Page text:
Yeah, I really think you’re onto something when you say that informed financial decision-makers would probably be better citizens.  Teaching more of this stuff may well have prevented people from getting mortgages they couldn’t afford which could have prevented or shrunk the crash in ’08, and I’m sure there are countless other examples we could point to.  If we were smarter about our own budgets, we’d be smarter about how our businesses and governments spent their money too, and we might all be better off.

I’m probably reacting mostly because many of my coworkers seem to think that it’s the schools’ job to teach their children everything.   Including things like how to cook, how to recognize a healthy diet, how to balance a checkbook, how to make friends, how to vegetable garden, how to sew, etc. in addition to the regular academic subjects.  Doing a little of each of those is GREAT, don’t get me wrong, but it shouldn’t come at the expense of the curriculum staples.  They’re all important skills that can easily be incorporated into other lesson plans (budget plans in math, gardening and nutrition in science, etc.)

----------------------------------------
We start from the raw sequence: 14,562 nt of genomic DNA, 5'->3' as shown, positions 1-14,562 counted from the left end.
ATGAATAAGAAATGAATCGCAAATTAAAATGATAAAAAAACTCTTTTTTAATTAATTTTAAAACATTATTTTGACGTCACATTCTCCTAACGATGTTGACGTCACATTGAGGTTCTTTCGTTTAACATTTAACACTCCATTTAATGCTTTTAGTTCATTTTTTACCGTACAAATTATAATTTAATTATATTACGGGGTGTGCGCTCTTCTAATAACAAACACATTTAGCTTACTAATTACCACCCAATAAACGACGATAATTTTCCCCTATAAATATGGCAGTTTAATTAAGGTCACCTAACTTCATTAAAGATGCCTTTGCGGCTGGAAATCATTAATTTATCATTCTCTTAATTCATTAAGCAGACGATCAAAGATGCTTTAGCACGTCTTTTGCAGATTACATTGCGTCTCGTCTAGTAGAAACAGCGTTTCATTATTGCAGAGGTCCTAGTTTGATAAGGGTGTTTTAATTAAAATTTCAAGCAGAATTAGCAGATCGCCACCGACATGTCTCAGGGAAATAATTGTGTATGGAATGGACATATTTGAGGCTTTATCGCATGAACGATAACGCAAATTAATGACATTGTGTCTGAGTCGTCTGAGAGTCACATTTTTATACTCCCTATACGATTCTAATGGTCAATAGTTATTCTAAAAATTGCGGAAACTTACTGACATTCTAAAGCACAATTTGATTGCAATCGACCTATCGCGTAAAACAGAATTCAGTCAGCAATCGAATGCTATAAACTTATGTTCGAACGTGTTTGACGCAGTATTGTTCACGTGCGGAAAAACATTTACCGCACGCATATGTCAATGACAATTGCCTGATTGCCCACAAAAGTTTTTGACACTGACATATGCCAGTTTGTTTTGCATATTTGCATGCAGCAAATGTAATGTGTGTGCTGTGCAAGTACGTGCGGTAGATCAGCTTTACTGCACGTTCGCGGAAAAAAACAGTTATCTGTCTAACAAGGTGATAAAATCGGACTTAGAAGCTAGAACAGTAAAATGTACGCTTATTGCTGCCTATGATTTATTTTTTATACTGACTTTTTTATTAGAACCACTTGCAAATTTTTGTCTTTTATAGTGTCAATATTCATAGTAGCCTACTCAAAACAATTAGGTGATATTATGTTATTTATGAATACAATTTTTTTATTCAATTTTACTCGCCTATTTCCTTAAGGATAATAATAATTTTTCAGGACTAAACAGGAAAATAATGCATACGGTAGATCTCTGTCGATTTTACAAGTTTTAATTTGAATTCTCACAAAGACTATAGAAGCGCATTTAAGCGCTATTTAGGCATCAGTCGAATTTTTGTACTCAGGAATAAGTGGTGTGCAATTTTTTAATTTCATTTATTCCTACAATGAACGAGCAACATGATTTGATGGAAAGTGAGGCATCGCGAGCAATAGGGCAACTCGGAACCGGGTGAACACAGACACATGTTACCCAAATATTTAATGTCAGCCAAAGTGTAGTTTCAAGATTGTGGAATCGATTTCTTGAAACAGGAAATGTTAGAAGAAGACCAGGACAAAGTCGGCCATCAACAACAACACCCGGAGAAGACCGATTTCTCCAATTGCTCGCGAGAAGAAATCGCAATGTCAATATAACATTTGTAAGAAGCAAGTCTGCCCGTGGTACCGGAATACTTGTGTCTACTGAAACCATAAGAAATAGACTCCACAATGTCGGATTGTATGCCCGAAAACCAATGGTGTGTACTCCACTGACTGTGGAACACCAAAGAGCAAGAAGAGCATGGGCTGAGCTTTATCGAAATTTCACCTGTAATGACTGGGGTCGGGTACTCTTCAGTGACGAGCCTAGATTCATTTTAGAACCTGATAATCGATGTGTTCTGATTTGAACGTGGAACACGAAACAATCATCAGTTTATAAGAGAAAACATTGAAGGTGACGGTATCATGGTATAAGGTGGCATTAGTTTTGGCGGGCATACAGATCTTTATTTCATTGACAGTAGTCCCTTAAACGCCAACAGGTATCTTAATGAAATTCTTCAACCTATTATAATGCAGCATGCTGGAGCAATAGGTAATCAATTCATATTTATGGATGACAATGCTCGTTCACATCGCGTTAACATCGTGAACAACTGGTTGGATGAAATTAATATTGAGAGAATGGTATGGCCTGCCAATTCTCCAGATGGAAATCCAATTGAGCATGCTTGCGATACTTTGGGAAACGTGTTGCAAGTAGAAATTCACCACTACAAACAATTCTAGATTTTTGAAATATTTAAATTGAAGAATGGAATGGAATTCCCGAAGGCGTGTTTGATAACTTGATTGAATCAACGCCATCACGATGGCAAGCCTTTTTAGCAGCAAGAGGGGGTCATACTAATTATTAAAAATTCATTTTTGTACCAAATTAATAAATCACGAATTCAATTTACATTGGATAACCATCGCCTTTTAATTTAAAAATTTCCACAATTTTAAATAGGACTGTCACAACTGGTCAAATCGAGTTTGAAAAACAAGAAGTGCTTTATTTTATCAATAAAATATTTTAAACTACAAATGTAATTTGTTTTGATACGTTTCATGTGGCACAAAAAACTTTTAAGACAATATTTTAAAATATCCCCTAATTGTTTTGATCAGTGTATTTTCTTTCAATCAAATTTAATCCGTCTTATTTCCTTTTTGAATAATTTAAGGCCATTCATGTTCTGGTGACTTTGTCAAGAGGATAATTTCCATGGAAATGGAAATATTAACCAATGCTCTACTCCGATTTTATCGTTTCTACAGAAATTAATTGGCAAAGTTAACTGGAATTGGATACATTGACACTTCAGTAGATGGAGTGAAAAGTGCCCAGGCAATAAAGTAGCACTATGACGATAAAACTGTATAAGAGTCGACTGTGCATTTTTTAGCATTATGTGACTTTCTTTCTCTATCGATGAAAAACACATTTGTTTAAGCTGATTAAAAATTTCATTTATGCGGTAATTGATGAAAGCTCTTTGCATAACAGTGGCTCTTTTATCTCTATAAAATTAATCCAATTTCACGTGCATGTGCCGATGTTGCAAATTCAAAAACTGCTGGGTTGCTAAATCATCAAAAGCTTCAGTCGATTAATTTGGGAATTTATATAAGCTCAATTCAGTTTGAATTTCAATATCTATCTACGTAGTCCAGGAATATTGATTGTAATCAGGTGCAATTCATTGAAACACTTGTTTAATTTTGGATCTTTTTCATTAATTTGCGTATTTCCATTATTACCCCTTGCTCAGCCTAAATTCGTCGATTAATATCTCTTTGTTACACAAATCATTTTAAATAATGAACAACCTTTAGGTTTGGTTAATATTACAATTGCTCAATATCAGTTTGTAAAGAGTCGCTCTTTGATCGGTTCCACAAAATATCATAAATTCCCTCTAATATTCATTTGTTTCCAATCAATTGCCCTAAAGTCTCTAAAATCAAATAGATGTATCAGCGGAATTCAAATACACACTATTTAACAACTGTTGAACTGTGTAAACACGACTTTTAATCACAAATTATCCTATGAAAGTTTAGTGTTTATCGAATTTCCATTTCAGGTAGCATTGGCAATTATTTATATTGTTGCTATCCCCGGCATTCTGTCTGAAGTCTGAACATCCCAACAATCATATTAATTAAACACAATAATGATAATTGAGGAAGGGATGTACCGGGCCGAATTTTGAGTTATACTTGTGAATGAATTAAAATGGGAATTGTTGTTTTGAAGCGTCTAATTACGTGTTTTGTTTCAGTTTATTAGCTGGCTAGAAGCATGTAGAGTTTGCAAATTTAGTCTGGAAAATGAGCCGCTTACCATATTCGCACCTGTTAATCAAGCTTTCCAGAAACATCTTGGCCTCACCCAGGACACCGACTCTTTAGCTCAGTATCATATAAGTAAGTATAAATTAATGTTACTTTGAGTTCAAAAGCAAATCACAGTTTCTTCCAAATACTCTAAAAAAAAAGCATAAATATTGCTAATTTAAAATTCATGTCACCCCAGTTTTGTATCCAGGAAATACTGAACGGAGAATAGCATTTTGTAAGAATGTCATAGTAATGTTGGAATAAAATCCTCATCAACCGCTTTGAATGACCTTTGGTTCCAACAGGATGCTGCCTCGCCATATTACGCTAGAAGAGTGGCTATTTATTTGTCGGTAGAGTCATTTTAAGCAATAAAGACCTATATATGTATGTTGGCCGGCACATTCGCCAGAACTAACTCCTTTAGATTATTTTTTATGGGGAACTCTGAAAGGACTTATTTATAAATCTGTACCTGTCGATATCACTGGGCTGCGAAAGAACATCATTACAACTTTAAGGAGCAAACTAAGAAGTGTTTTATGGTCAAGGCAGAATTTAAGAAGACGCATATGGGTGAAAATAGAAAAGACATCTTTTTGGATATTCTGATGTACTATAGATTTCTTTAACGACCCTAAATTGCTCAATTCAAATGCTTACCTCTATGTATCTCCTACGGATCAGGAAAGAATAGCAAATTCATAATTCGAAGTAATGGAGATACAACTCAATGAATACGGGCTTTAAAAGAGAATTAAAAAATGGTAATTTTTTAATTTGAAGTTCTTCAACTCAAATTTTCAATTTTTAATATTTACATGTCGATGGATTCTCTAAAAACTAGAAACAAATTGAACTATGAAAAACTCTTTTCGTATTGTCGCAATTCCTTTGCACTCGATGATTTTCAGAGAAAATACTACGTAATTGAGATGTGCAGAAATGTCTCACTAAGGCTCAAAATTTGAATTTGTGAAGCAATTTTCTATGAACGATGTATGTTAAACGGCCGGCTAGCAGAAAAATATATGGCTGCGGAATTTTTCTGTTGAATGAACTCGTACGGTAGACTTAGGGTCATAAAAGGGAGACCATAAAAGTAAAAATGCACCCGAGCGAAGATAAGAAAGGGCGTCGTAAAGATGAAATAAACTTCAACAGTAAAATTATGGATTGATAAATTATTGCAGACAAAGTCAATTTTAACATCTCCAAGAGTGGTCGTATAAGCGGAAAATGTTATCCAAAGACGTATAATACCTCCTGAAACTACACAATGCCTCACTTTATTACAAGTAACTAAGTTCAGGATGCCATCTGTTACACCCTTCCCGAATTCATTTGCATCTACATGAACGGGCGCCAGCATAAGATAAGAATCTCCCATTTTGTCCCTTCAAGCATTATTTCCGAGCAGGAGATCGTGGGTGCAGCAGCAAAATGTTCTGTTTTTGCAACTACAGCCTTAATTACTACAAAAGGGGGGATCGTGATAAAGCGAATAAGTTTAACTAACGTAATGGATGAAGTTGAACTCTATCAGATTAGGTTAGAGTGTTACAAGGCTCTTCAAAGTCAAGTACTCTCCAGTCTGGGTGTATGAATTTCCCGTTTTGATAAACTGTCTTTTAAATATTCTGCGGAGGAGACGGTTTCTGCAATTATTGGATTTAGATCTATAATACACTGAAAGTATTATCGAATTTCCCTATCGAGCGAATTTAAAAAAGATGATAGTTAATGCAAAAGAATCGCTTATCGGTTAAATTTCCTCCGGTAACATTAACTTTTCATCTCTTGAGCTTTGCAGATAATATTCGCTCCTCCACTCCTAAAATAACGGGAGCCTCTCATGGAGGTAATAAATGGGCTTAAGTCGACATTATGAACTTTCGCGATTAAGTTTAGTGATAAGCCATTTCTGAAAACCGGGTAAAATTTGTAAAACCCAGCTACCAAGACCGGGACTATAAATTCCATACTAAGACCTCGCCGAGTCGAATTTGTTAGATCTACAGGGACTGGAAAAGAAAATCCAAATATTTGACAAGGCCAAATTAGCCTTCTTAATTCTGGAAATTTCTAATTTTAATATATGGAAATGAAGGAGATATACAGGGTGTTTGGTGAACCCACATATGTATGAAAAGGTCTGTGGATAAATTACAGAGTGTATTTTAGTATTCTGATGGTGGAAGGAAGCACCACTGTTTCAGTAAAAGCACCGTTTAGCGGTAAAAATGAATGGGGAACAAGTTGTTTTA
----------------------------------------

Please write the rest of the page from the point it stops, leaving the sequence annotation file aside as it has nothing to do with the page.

...

Oh, this. I agree so strongly across the board on this first paragraph here - I think one of the biggest issues for us even just in general interpersonal realms (but especially in the business world) is that everybody is expected/ encouraged to be strapped and desperate all the time, and stressed, deprived-feeling people are not only bad at planning, they're usually jerks.

And where I agree that there seems to be a lot of effort to lay the blame (but not the credit) for childrearing on the public education system, I'd like to point out that it doesn't necessarily actually have to diminish the quality of the education to teach these basics - until a few decades ago, shop and home ec classes managed to be taught alongside biology and algebra and Latin. The trouble isn't that we don't have enough time to teach kids what they need. The trouble is we don't have time to teach them and then test them backwards and forwards and sideways and Sundays. Ask any public educator - teaching has become in a few decades what politics has been for millennia: a pantomime of accomplishment in substitute for the real thing.